Floss Plone Information

October 4, 2010

I have been listening to podcasts when at the gym. New to the podcast world, I have been downloading programs to try and find out which ones have consistent, solid content. Yesterday I listened to Floss Weekly Number 137: Plone, produced by an outfit called Twit. You can get the show and information about Twit from the company’s Web site at http://twit.tv. I was surprised with the information revealed on this particular podcast, hosted by Randal Schwartz (aka merlyn), a Perl expert.

The guest on the program to which I listened was Alexander Limi, former Googler, employee at Mozilla, and user experience specialist for Plone. If you are not familiar with Plone, it is an open source content framework. You can use it to create content for industrial strength applications like the FBI and Discover Web sites. For more information about Plone, navigate to http://plone.org/.

I have no solid information about the accuracy of this particular podcast. I do want to highlight two points made in the podcast because I don’t want them to slip away.


The first point concerns Microsoft SharePoint. On the podcast I heard that Microsoft is not really selling or licensing SharePoint. Instead the model is shifting to providing the software and relying on services to generate revenue. I will have to poke around to find out if this is an early warning of a shift in the SharePoint business model or if there are only certain situations in which Microsoft is providing access to SharePoint in this way. The reason this is important is that SharePoint is, in my opinion, the fertile soil of an ecosystem that supports quite a few third-party vendors. These range from Microsoft Certified Partners who produce software that snaps in or overlays SharePoint. Example range from European vendors like Fabasoft to US firms like BA-Insight. In addition, there are many engineers who take some Microsoft classes and then support themselves making SharePoint work as the licensee requires. The notion of a “free” SharePoint or even a low cost SharePoint can explain why so many English majors, unemployed journalists, and third string business school MBAs are vociferously marketing their SharePoint expertise. This is a big ecosystem and it is going to get even bigger. I documented a study that suggested some SharePoint installations were challenges. The pricing implications are significant and the outlook for companies which can actually make SharePoint work are significant as well. I think most of the SharePoint snap in vendors could still be walking on a knife edge. The reason is that big accounts will be sucked up by Microsoft itself. Why let that revenue go to those who cultivated the cornfield? Just like big agriculture, the small farmer gets an opportunity to find a new future.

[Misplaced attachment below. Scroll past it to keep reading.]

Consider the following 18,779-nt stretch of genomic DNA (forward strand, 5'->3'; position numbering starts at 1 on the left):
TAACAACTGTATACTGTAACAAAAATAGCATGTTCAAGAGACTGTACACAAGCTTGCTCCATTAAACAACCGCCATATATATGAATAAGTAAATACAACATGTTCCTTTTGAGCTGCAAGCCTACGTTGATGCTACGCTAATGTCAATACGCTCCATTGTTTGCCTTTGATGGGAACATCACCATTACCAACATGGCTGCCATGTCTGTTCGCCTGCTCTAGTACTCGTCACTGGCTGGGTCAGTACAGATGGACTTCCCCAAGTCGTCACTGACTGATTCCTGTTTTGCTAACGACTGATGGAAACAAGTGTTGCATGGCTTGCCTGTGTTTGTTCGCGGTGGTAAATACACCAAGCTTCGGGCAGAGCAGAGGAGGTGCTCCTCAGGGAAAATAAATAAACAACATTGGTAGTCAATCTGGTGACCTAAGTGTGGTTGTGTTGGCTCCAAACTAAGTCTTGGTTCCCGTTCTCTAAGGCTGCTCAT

The second point concerned the discussion about the number of people who actually support open source software. In the podcast, Mr. Limi suggested that there were lots of people working on Plone. When questioned by Mr. Schwartz, Mr. Limi revealed two interesting but at this time unverified factoids: